Saturday, December 12, 2009


I) It's stopped raining and gotten colder. We've had a few hard frosts and some very chilly mornings, but it's not quite at the severe level yet. That's usually in Jan/Feb.

II) I will be able to stop complaining about the cold soon, as I have a much looked forward to trip Down Under (avec L for a bit) to visit the Family et al.

III) Training has been satisfactory. Even a week-long cold didn't dent things too much, and I'm now at the same level as I was in mid-Jan of this year. Sealskinz sockz rulez for keeping one's toes warm.

IV) This blog could do with more photos.

V) Only 2.5 more days of work. We had our bikes Xmas lunch last Thursday, which involved a sunny ride out to the Lock Inn in Bradford-on-Avon. Lovely but very muddy (I rode a 'cross bike). We didn't, in the end, choose to ride back. I'd had four pints of cider and of the remaining folks, I was the sober one.

The main Future Xmas party be on Wednesday. I'm not sure my liver can cope...

VI) I don't think much of professional golf but I did note that Tiger Woods is taking an indefinite break from it. Apparently he's done some ... questionable things. That he has let his family down. Etc. Which is a shame for someone who earns so much money, because it is meant to buy happiness. $110 million a year should buy an eon of it.

I won't pick on Mr Woods but his fall from grace illustrates the dangers of hero worship. People see him hit a hole in one and think "For T is a golfer, and therefore he is God." (soz Benjamin Britten. I'm also not religious, God is just a convenient construct). Then they project all kinds of other holy qualities on him. Which is a mistake. Because when the slip-up happens, he is very much not God, he is human and a bit of a poor role model. So the fans are left flailing around with a worthless idol. Some of them continue to worship anyway, which is a shame because their energies could probably be better used on productive things, like Families.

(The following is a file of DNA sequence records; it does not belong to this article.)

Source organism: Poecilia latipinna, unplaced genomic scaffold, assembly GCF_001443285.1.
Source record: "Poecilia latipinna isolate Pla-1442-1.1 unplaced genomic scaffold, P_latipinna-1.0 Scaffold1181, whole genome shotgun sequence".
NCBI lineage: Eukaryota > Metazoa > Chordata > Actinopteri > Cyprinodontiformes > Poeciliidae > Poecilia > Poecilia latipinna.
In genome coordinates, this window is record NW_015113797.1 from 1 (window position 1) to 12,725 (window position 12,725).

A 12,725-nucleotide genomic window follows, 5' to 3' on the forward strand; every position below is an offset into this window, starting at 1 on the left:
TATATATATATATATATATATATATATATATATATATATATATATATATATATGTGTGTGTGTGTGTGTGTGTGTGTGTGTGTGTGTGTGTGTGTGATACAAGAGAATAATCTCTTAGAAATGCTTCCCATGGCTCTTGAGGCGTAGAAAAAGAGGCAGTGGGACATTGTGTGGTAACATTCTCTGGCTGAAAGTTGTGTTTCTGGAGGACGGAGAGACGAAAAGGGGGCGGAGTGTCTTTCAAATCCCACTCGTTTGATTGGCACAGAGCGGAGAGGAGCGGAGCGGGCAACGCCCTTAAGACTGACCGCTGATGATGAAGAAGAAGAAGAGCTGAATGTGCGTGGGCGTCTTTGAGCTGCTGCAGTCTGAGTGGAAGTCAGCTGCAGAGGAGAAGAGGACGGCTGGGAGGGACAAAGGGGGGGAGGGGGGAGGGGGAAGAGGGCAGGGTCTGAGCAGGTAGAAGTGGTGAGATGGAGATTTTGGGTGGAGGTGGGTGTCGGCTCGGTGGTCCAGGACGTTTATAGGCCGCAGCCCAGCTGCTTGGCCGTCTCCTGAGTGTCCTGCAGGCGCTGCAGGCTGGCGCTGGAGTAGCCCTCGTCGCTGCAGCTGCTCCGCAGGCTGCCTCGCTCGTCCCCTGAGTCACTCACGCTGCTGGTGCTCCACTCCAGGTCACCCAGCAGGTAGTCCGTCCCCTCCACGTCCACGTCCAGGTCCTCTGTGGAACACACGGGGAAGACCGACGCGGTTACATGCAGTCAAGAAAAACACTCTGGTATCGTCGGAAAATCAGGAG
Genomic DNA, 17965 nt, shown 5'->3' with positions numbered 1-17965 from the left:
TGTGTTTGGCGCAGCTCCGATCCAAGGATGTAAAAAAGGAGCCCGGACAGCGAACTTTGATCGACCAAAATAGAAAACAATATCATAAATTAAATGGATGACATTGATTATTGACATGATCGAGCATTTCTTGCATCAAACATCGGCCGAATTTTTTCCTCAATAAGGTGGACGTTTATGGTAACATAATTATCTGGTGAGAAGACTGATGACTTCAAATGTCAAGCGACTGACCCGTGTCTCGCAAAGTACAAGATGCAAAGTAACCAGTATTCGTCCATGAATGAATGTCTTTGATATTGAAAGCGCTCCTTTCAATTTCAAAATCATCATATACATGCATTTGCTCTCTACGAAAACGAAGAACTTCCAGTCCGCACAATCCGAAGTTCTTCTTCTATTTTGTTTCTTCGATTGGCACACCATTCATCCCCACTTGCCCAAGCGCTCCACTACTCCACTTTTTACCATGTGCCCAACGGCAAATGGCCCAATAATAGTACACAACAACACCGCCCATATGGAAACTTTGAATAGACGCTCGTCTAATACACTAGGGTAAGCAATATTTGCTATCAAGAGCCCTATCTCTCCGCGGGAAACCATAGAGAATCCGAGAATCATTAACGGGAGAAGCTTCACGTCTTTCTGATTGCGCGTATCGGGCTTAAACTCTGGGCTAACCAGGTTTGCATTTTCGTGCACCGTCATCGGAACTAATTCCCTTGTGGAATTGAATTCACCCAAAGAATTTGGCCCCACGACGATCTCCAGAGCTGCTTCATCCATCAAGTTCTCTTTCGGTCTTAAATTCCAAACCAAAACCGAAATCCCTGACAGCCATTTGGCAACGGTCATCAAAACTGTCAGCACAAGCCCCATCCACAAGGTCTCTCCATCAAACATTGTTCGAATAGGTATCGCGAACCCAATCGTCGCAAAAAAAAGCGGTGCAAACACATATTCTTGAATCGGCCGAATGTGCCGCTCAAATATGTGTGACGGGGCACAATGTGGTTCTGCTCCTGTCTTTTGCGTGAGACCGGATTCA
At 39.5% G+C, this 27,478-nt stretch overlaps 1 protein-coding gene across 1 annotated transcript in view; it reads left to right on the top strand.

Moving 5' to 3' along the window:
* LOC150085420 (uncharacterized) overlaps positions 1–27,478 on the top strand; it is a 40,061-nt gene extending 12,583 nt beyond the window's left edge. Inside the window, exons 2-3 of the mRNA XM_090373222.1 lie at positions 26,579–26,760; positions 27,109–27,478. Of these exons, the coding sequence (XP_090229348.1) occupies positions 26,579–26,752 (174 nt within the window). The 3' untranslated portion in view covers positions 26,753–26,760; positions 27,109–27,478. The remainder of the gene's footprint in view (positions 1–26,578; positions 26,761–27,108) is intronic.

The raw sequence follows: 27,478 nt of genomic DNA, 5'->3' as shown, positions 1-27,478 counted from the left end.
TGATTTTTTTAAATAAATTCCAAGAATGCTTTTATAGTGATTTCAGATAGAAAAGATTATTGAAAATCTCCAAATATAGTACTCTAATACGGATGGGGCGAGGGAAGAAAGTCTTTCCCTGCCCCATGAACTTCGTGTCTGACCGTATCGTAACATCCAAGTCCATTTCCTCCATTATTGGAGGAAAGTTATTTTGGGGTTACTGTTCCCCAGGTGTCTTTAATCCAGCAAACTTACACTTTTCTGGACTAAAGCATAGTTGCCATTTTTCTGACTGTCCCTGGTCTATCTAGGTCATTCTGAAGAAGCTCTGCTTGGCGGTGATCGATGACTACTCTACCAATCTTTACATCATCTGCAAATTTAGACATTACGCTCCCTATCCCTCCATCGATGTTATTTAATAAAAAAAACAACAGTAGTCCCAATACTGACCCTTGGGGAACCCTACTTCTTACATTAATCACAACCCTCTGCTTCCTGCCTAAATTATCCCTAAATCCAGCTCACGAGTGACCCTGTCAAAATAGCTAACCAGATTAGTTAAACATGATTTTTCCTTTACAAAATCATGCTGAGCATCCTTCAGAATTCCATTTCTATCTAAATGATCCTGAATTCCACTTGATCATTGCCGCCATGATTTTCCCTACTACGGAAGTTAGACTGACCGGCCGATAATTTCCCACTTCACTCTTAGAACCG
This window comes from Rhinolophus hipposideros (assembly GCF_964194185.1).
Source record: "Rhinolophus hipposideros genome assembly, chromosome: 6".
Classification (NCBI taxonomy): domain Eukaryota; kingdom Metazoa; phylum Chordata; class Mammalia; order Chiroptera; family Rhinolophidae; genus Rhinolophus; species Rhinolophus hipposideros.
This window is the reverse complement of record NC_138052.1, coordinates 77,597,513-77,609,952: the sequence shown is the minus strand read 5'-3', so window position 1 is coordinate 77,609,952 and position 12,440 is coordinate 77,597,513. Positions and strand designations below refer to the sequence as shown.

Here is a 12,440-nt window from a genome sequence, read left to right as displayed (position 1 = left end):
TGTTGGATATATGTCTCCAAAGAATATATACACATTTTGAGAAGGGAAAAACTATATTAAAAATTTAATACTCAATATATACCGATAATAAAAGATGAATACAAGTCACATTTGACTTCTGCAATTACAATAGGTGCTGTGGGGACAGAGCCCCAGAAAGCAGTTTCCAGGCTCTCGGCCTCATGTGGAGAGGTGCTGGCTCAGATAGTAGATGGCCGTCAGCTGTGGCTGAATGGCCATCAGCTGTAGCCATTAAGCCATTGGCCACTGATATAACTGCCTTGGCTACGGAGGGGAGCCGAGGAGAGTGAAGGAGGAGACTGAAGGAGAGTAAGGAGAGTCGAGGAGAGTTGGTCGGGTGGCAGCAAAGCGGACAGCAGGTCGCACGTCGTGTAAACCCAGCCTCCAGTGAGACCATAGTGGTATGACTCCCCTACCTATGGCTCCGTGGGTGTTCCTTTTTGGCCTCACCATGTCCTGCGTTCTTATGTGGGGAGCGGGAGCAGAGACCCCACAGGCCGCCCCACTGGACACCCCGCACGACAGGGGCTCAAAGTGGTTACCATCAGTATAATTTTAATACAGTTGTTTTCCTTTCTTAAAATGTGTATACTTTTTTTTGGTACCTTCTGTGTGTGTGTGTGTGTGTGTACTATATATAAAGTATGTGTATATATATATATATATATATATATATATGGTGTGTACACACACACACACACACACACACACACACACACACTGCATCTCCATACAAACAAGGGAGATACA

The same argument applies to any professional athlete. Yes, that means cyclists. As a colleague of mine once pointed out after watching many riders' post-race behaviour, "If they're prepared to cheat on their wives, then cheating through drugs isn't too much of a stretch."

VII) Bankers, on the other hand... I really don't see the problem with capping their bonuses to a paltry few million per year.

The argument against seems to be "Oh but we won't be able to attract the best people if we don't offer them enormous bonuses."

The best people who got us into this mess into the first place, you mean? "Oh no, they've all been fired. The other best people."

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